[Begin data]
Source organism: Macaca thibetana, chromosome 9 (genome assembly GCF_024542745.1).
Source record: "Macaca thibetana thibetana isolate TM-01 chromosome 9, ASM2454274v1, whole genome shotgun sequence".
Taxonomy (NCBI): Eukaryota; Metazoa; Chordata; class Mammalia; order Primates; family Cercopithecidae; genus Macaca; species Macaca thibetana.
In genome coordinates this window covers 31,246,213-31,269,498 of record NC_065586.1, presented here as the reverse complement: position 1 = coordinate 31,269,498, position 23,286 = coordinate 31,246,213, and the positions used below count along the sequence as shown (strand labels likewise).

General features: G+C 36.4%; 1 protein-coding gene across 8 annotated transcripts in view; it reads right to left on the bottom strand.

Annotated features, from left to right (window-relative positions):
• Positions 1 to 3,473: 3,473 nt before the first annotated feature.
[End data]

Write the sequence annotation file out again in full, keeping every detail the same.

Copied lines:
Source organism: Macaca thibetana, chromosome 9 (genome assembly GCF_024542745.1).
Source record: "Macaca thibetana thibetana isolate TM-01 chromosome 9, ASM2454274v1, whole genome shotgun sequence".
Taxonomy (NCBI): Eukaryota; Metazoa; Chordata; class Mammalia; order Primates; family Cercopithecidae; genus Macaca; species Macaca thibetana.
In genome coordinates this window covers 31,246,213-31,269,498 of record NC_065586.1, presented here as the reverse complement: position 1 = coordinate 31,269,498, position 23,286 = coordinate 31,246,213, and the positions used below count along the sequence as shown (strand labels likewise).

General features: G+C 36.4%; 1 protein-coding gene across 8 annotated transcripts in view; it reads right to left on the bottom strand.

Annotated features, from left to right (window-relative positions):
• Positions 1 to 3,473: 3,473 nt before the first annotated feature.